At the hearing the appellant attempted to elicit testimony concerning the availability to the police of recording devices, secretaries or stenographers. The relevance of the purported testimony was to demonstrate a method of obtaining greater accuracy in reproducing the statement. The trial court, at first, refused to allow the questions and then erroneously refused to allow appellant to make a proffer of the evidence. However, the error was rendered harmless when, later in the proceeding, the trial court took notice that recording devices and stenographers were available but the police did not use them.
The appellant contends that the trial court erred in stating that "it is totally irrelevant the manner in which a statement is taken." While the statement is erroneous, it amounts to harmless error, since the trial court's finding that the statement was authentic is clearly in accordance with the preponderance of the evidence.
Appellant contends that the trial court erred at the trial by the giving of a jury instruction, AMCI 1507. Appellant was charged with murder in the first degree requiring proof of the "premeditated and deliberated purpose of causing the death of another person. Ark. Stat. Ann. 41-1502(1)(b) (Repl. 1977). The model instruction defines the terms as "[T]he conscious object to cause death . . . a weighing in the mind of the consequences of a course of conduct as distinguished from acting upon sudden impulse without the exercise of reasoning powers." The instruction continues with the following sentence which is argued to be objectionable by appellant: "It is not necessary that this state of mind existed for any particular length of time, but it is necessary that it was formed before the homicide act was committed." According to appellant, this portion of the instruction is misleading because it countenances a finding of premeditation and deliberation which is contradictory in itself.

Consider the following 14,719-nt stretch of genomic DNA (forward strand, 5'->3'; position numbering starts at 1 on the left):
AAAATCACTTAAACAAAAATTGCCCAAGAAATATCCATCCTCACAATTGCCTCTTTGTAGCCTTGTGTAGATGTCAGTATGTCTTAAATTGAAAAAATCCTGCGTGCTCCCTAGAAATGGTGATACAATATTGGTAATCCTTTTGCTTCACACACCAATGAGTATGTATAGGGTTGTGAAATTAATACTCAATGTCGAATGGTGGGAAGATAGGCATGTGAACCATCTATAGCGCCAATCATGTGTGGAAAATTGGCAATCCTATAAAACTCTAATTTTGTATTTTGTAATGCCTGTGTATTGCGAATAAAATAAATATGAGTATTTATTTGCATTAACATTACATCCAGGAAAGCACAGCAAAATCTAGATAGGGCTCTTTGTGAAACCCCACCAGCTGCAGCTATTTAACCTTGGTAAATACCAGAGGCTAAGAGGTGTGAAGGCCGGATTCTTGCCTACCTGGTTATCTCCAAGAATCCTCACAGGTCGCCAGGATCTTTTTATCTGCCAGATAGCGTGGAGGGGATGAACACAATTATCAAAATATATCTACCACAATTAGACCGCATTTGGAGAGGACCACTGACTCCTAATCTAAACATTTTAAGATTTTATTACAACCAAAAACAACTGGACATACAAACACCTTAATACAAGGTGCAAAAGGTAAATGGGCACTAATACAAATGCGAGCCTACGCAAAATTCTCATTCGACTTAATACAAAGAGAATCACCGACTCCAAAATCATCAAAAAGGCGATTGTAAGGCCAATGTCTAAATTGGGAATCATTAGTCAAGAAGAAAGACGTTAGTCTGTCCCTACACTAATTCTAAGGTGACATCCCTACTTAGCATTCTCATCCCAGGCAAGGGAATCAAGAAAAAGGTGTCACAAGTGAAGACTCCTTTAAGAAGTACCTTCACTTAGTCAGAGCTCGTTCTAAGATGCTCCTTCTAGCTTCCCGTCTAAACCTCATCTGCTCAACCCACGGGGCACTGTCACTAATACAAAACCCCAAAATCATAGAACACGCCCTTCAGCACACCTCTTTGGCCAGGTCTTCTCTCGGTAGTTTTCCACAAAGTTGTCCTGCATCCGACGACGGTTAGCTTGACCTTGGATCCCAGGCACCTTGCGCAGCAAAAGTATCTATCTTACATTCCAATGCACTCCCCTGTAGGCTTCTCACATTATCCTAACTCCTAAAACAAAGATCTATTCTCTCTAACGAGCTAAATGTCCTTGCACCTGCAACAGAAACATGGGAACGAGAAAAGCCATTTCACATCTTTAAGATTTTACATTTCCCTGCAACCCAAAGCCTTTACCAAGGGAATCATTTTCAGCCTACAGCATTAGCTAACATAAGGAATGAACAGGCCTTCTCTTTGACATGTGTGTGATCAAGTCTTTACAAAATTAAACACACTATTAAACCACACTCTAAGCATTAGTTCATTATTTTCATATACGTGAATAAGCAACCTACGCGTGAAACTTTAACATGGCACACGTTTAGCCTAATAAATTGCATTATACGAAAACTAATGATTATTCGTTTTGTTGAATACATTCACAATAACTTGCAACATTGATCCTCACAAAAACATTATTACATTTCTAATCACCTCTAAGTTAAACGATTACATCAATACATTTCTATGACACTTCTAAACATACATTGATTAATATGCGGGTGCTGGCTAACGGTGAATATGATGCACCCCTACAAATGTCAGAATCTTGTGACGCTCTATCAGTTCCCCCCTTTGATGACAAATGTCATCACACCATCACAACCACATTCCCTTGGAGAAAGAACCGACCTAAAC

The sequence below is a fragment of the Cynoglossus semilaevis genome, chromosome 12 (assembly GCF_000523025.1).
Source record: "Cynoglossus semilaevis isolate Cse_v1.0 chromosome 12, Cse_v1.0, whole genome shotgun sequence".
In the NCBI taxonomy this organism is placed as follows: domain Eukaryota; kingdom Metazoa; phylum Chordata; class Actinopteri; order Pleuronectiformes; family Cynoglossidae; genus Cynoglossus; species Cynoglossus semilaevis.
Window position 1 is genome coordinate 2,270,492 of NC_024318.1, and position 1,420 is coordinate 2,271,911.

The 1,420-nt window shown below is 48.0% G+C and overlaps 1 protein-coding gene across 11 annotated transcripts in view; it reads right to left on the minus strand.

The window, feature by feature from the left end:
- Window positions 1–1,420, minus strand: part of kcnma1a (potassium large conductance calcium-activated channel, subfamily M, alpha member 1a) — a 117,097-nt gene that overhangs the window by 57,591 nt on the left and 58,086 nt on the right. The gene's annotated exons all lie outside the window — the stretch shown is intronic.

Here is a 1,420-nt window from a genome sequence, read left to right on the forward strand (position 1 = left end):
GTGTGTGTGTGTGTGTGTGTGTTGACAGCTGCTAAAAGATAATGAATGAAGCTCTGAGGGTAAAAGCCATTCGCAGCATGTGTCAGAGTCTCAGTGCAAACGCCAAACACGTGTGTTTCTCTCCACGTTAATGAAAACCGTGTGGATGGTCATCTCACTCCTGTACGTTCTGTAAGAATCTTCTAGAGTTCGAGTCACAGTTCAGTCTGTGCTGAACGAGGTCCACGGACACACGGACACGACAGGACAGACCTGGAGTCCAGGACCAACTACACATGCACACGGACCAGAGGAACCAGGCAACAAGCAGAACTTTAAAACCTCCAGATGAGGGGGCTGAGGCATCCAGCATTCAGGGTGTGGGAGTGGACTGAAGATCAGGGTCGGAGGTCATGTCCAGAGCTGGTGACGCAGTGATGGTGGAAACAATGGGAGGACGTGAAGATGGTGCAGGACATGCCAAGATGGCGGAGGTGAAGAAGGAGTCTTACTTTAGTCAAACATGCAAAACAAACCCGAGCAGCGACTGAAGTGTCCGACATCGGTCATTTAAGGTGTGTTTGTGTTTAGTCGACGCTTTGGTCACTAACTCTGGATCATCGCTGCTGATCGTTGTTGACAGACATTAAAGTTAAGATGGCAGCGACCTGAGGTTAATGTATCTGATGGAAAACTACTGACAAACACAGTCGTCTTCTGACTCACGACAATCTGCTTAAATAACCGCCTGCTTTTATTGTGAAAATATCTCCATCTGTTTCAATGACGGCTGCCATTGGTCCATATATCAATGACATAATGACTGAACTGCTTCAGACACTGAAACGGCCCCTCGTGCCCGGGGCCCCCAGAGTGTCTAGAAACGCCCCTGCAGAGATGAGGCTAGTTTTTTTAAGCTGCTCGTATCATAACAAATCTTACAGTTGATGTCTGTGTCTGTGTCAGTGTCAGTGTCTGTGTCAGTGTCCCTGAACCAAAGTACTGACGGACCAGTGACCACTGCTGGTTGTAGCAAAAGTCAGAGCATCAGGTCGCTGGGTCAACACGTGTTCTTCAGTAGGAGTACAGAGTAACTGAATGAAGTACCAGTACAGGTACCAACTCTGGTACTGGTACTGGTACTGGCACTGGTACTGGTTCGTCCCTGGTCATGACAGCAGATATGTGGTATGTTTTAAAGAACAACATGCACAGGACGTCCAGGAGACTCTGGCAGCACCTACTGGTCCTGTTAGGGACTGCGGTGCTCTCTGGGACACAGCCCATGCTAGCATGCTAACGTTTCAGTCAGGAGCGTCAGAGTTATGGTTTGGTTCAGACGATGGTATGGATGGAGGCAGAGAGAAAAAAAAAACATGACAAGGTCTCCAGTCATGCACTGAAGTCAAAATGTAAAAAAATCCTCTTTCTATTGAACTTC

The Comment to AMCI 1507 refers to the Commentary to Ark. Stat. Ann. 41-1501 which it states "makes it clear that prior law as to the meaning of these terms remains in force." In several cases prior to the 1976 Criminal Code we held that the requisite state of mind of premeditation and deliberation need not exist for any particular length of time. Davis v. State, 251 Ark. 771, 475 S.W.2d 155 (1972); Ferguson v. State, 92 Ark. 120, 122 S.W. 236 (1909); Green v. State, 51 Ark. 189, 10 S.W. 266 (1889). This is still our law and the trial court correctly gave the standard AMCI instruction which accurately stated the law in this case. See Per Curiam Re: Arkansas Model Criminal Instructions, 264 Ark. 967 (1979).
Under A.R.Cr.P. Rule 36.24 and our Rule 11(f), we have reviewed the other rulings adverse to appellant and find no prejudicial erroneous rulings.